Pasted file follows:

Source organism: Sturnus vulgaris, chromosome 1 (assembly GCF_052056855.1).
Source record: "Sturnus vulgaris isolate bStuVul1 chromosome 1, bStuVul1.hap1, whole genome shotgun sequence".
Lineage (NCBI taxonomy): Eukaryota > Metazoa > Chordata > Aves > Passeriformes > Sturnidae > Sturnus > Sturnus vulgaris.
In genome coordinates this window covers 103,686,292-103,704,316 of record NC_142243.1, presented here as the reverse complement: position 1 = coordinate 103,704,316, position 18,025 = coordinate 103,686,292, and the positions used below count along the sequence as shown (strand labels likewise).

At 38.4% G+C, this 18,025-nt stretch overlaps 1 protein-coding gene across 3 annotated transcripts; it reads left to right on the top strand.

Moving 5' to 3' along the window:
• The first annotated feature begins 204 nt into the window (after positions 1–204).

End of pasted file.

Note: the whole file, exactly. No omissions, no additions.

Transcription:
Source organism: Sturnus vulgaris, chromosome 1 (assembly GCF_052056855.1).
Source record: "Sturnus vulgaris isolate bStuVul1 chromosome 1, bStuVul1.hap1, whole genome shotgun sequence".
Lineage (NCBI taxonomy): Eukaryota > Metazoa > Chordata > Aves > Passeriformes > Sturnidae > Sturnus > Sturnus vulgaris.
In genome coordinates this window covers 103,686,292-103,704,316 of record NC_142243.1, presented here as the reverse complement: position 1 = coordinate 103,704,316, position 18,025 = coordinate 103,686,292, and the positions used below count along the sequence as shown (strand labels likewise).

At 38.4% G+C, this 18,025-nt stretch overlaps 1 protein-coding gene across 3 annotated transcripts; it reads left to right on the top strand.

Moving 5' to 3' along the window:
• The first annotated feature begins 204 nt into the window (after positions 1–204).